Evidence for diagnosis or treatment in children under 4 years of age is lacking, and "parent training in behavior management" (PTBM) may be the recommended option in this age group, as noted by the 2019 AAP Guidelines. This training can help parents learn the range of developments to expect in their child at certain ages, behaviors that help foster a positive parent-child relationship, and defined skills to help manage problem behaviors.

Also include in the education:

  • Information about symptoms and course of ADHD
  • Medical treatments and expected drug side effects, if used
  • Local resources for the family and child.

Communication should also be initiated at the school. Parent-training to learn how to effectively manage ADHD behaviors, and child-focused treatment that fosters social, academic and problem-solving skills are important for success.

Drug Treatment Options for ADHD: Where to Begin?

A healthcare provider with expertise in evaluation, diagnosis and treatment of children with ADHD is the best place to start. For many parents, this will be their child's primary care pediatrician.

ADHD can be a complicated condition. A combination of behavior management and drug treatment are often the optimal choice for positive outcomes in ADHD.

The stimulants, such as methylphenidate, are often the first choice of drug treatment in ADHD.

  • Stimulants are effective in up to 80 percent of patients, and they have been used for the treatment of ADHD for many decades.
  • Stimulants act quickly in children to curb hyperactivity, impulsiveness and improve attention.
  • They may be used in conjunction with patient counseling.

What Are the Choices in Stimulant Medications?

Stimulants are often the first class of drug chosen for ADHD treatment, and include various dose forms such as:

Stimulants are available in many versions of regular-release and sustained-release formulations to allow dosing that can be specific for a child's needs, such as around school and homework times; long-acting forms taken once-a-day are usually preferred. Keep in mind titration with an immediate-release form may be needed before using some extended-release forms. Orally-dissolving tablets are also an option.

Generic versions are available for many of these products, and can lead to major cost-savings in your overall healthcare plan. Talk to your doctor and pharmacist about this option.

ADHD Myth: Bad Parenting Causes ADHD in Children

Parents -- do not blame yourselves. You are not to blame for the occurrence of ADHD in your child.

ADHD is a result of altered brain chemistry. Family history and genetics, the environment and certain toxins have been linked with ADHD, too, and research into its causes are ongoing.

However, parenting style may worsen a child's ADHD symptoms. Parenting behaviors such as being overly critical, demanding, or negative may increase the risk for oppositional defiant disorder and conduct disorders that can accompany ADHD in up to 50 percent of children.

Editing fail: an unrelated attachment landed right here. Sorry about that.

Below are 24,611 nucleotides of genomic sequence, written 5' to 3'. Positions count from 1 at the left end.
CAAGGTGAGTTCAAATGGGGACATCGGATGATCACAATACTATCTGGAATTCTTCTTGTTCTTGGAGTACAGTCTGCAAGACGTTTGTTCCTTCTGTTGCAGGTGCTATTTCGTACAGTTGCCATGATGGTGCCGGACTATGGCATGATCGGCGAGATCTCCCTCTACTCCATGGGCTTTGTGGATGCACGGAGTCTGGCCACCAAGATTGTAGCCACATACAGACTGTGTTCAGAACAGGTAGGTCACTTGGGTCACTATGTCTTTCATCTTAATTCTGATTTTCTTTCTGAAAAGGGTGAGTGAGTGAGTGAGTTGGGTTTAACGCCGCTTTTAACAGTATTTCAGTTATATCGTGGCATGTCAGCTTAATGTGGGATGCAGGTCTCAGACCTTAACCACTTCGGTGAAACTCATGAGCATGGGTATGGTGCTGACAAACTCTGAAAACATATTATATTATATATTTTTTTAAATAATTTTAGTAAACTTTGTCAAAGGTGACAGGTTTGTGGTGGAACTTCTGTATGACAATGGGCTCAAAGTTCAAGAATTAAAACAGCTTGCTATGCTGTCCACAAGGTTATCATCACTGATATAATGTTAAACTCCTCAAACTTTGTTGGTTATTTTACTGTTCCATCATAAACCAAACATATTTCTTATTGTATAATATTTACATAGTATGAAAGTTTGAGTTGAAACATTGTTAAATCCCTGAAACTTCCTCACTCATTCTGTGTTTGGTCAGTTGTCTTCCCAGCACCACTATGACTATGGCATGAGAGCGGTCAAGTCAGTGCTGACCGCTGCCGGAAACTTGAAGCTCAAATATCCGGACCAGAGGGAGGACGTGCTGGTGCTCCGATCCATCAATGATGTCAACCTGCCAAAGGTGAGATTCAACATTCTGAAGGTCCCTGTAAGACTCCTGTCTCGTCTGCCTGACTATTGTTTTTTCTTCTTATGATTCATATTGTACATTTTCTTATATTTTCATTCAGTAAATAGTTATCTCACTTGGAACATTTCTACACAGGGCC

Open communication with teachers and healthcare providers, as well as coaching or therapy for parents can be helpful.

My Child Takes an ADHD Drug But Has Trouble Falling Asleep at Night

There is more than a 50 year history of use with stimulants, and their actions and side effects are well-known. In fact, until 2002, stimulants were the only FDA-approved treatment for ADHD.

As proven in a groundbreaking clinical trial called the Multi-Modal Treatment Study of Children with ADHD (MTA study), stimulants are the most effective treatment for ADHD as long as doses are monitored and adjusted specifically for each child.

However, side effects can occur and should be reported to your child's doctor if they interfere with the daily routine. Side effects can include:

  • difficulty sleeping
  • reduced appetite and weight loss
  • headaches
  • stomach upset.

Could My Child Become Addicted to Stimulant Medications?

This is a common question among parents.

  • Parents or caregivers may be concerned that stimulant use in ADHD may lead to future addiction or other forms of drug abuse.
  • In fact, studies suggest that ADHD stimulant treatment decreases the risk of substance abuse and may delay the onset through adolescence.
  • Adolescents with ADHD have also been shown to have fewer car accidents when being treated for ADHD compared to those who are not treated.

Nonstimulants: Atomoxetine (Strattera)

There is no cure for ADHD, but medicines can effectively control many of the symptoms. If stimulants are not an option for your child, your healthcare provider may suggest using a non-stimulant such as atomoxetine (brand name: Strattera).

  • Atomoxetine is in a class of medications called norepinephrine reuptake inhibitors. Atomoxetine may take several weeks for the full effect to be seen, but also has a low abuse potential.
  • Atomoxetine is approved for use in children with a diagnosis of ADHD and is dosed based on weight. A generic option for Strattera is available. It is also approved for use in adults.
  • The effectivenss was established in 7 clinical trials in outpatients with ADHD: four 6 to 9-week trials in children (ages 6 to 18), two 10-week trial in adults, and one maintenance trial in pediatrics (ages 6 to 15). The maximum recommended total daily dose in children and adolescents over 70 kg and adults is 100 mg.
  • Atomoxetine might be an option for teens or college students when there is a concern about stimulant abuse or diversion, if there is an accompanying tic disorder, or if significant anxiety is present.

Alpha-2 Agonists: An Added Option

Even though stimulants are very effective, about 10 to 20 percent of children may not have an optimal effect or may have side effects that require a dose or medicine change.

For these children, a class of medications called alpha-2 agonists can be used alone or added to stimulants or atomoxetine (Strattera).

Alpha-2 agonists include:

  • generic clonidine (Catapres)
  • guanfacine (Tenex)
  • extended-release versions of clonidine (Kapvay) and guanfacine (Intuniv).

Alpha-2 agonists may cause low blood pressure, slow heart rate, and drowsiness as side effects, but may be useful in children with trouble sleeping, aggression, or stimulant-induced tics.